Sauber head wary of F1′s new Strategy Group
GREATER NOIDA, India (AP) — Sauber team principal Monisha Kalternborn has called for smaller teams to have a bigger say in the future of Formula One.
Kalternborn said on Friday her team is uncomfortable with the makeup of the series’ new Strategy Group that will work on rules and technical changes for F1 and is dominated by the larger teams.
“Sauber is clearly not so comfortable with it because we are not on it,” Kalternborn said. “We’ve nothing against a group that looks at certain matters and can bring up ideas, and maybe you say this is the right way to go, but what matters is that all interests are represented.”
The Strategy Group replaces the Sporting and Technical Working Group which was represented by all the F1 teams. The new group includes only six teams - Red Bull, Ferrari, McLaren, Mercedes, Williams and Lotus - along with six members each from world governing body FIA and Formula One Management.
Kaltenborn said she feared the new system will not ensure a fair representation.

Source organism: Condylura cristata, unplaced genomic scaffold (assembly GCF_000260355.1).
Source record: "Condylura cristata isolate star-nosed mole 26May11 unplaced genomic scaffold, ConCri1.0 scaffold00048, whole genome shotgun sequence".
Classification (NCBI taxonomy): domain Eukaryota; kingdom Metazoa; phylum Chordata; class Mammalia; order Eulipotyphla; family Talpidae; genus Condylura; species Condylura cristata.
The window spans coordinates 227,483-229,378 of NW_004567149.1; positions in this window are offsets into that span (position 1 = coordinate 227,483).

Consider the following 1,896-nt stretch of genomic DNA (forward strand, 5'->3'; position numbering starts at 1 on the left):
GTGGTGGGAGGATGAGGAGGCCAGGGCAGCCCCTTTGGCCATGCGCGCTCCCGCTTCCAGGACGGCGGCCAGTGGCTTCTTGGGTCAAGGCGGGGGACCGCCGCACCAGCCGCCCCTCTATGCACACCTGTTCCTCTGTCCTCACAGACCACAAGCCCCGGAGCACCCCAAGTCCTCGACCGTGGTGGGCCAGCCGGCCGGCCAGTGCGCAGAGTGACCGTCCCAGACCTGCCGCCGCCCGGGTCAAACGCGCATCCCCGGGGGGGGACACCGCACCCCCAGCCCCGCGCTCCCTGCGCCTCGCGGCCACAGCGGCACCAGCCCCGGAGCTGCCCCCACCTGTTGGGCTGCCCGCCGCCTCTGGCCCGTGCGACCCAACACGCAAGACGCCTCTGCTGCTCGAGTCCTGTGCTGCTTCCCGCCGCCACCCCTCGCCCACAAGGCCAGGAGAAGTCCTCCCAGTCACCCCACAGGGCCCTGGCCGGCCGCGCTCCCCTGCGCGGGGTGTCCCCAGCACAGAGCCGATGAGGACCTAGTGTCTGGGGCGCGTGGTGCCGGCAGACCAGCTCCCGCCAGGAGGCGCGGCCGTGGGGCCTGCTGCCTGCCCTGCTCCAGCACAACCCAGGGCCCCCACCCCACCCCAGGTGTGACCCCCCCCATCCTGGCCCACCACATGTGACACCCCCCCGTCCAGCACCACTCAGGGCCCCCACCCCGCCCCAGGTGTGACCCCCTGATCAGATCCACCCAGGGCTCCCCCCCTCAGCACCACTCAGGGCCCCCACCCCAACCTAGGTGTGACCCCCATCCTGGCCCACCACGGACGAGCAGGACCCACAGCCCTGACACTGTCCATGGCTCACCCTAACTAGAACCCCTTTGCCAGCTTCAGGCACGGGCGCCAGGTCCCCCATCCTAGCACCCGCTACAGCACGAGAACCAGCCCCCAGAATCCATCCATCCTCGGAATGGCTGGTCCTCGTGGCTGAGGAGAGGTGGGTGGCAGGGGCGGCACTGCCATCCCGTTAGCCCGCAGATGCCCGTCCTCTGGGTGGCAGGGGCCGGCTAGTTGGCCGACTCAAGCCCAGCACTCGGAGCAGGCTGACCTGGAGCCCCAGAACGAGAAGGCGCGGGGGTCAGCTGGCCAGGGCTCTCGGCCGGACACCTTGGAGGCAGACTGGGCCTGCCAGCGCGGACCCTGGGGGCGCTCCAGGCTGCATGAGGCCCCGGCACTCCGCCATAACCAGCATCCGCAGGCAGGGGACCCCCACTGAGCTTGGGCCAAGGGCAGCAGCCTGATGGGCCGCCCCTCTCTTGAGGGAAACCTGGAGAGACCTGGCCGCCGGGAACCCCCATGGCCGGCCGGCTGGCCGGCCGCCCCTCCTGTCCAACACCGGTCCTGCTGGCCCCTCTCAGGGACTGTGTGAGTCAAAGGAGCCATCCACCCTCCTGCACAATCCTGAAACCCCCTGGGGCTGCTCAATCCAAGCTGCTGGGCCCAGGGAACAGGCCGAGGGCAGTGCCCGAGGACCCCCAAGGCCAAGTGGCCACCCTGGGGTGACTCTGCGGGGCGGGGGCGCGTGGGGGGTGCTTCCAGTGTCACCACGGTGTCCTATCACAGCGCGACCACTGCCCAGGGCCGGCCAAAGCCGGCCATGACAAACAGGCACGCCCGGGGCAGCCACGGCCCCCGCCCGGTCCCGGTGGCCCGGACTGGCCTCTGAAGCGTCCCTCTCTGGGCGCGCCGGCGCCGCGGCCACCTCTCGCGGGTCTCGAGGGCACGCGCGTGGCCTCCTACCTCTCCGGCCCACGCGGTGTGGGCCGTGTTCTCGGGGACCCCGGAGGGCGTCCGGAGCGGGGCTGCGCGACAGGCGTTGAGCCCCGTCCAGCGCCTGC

“We can’t be happy being excluded from this group because we do have to ensure, and that is where the danger lies, that there is a proper representation of interests in there,” she said.
Red Bull team principal Christian Horner said the Strategy Group will not run the series on its own.
“The group is part of a process that has been introduced. A group that did not previously exist to try and make headway in making regulations,” Horner said. “All the teams still sit on the F1 commission and have the right to reject new regulations.”
He said the development of the new group is “positive.”
“We basically have teams with a firm commitment for many years to come,” Horner said. “This way, we’ll hopefully introduce changes with consultation of other groups in an efficient way, for years to come.”
Force India owner Vijay Mallya said he initially resisted the move toward the Strategy Group, but endorsed it after receiving assurances from its members.
“When this idea was first mooted, I definitely did question whether the intention was to restrict decision making to the six teams to the exclusion of the smaller teams,” Mallya said. “But when I was assured that the group was to advise on future strategy, which was to be then debated or voted upon by the F1 commission where everyone is represented, I was convinced.”
Mallya said he had been promised that smaller teams’ interests would not be compromised.
“I spoke to all six of them individually and they said they’ll look after the interests of all,” he added. “On the basis of that, I too voted to approve this new structure. So long as things work out as they are intended to ...”